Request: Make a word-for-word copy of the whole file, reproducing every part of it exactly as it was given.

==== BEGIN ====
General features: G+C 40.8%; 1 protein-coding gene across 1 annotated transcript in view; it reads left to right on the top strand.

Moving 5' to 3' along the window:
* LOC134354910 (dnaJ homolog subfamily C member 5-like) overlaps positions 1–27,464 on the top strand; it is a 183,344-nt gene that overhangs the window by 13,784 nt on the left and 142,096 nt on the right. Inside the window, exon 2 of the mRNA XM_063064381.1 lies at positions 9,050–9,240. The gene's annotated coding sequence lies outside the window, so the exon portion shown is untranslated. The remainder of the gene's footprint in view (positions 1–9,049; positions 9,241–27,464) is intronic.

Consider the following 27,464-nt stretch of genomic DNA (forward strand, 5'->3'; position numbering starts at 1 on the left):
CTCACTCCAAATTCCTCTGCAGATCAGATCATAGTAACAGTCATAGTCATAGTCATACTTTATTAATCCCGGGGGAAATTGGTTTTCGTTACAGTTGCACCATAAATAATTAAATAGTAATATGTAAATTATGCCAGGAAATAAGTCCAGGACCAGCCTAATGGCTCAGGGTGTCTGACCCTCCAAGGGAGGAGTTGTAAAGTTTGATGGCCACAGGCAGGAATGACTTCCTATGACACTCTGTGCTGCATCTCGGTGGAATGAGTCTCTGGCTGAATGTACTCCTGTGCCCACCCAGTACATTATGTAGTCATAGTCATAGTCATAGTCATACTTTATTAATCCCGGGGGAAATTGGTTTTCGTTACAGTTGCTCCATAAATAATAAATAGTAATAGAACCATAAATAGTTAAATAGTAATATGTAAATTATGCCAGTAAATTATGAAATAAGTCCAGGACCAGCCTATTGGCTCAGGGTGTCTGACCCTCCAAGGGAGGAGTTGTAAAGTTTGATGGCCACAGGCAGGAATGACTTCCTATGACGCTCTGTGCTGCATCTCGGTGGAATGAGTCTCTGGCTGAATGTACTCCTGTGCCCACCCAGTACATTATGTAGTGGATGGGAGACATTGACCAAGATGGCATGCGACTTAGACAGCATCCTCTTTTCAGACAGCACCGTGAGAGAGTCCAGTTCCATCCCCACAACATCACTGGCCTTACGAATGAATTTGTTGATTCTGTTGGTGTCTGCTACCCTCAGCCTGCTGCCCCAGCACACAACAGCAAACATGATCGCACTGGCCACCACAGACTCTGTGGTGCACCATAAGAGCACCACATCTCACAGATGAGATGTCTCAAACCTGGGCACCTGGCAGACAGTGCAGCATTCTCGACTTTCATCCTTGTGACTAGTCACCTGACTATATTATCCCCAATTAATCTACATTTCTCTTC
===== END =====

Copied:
General features: G+C 40.8%; 1 protein-coding gene across 1 annotated transcript in view; it reads left to right on the top strand.

Moving 5' to 3' along the window:
* LOC134354910 (dnaJ homolog subfamily C member 5-like) overlaps positions 1–27,464 on the top strand; it is a 183,344-nt gene that overhangs the window by 13,784 nt on the left and 142,096 nt on the right. Inside the window, exon 2 of the mRNA XM_063064381.1 lies at positions 9,050–9,240. The gene's annotated coding sequence lies outside the window, so the exon portion shown is untranslated. The remainder of the gene's footprint in view (positions 1–9,049; positions 9,241–27,464) is intronic.

Consider the following 27,464-nt stretch of genomic DNA (forward strand, 5'->3'; position numbering starts at 1 on the left):
CTCACTCCAAATTCCTCTGCAGATCAGATCATAGTAACAGTCATAGTCATAGTCATACTTTATTAATCCCGGGGGAAATTGGTTTTCGTTACAGTTGCACCATAAATAATTAAATAGTAATATGTAAATTATGCCAGGAAATAAGTCCAGGACCAGCCTAATGGCTCAGGGTGTCTGACCCTCCAAGGGAGGAGTTGTAAAGTTTGATGGCCACAGGCAGGAATGACTTCCTATGACACTCTGTGCTGCATCTCGGTGGAATGAGTCTCTGGCTGAATGTACTCCTGTGCCCACCCAGTACATTATGTAGTCATAGTCATAGTCATAGTCATACTTTATTAATCCCGGGGGAAATTGGTTTTCGTTACAGTTGCTCCATAAATAATAAATAGTAATAGAACCATAAATAGTTAAATAGTAATATGTAAATTATGCCAGTAAATTATGAAATAAGTCCAGGACCAGCCTATTGGCTCAGGGTGTCTGACCCTCCAAGGGAGGAGTTGTAAAGTTTGATGGCCACAGGCAGGAATGACTTCCTATGACGCTCTGTGCTGCATCTCGGTGGAATGAGTCTCTGGCTGAATGTACTCCTGTGCCCACCCAGTACATTATGTAGTGGATGGGAGACATTGACCAAGATGGCATGCGACTTAGACAGCATCCTCTTTTCAGACAGCACCGTGAGAGAGTCCAGTTCCATCCCCACAACATCACTGGCCTTACGAATGAATTTGTTGATTCTGTTGGTGTCTGCTACCCTCAGCCTGCTGCCCCAGCACACAACAGCAAACATGATCGCACTGGCCACCACAGACTCTGTGGTGCACCATAAGAGCACCACATCTCACAGATGAGATGTCTCAAACCTGGGCACCTGGCAGACAGTGCAGCATTCTCGACTTTCATCCTTGTGACTAGTCACCTGACTATATTATCCCCAATTAATCTACATTTCTCTTC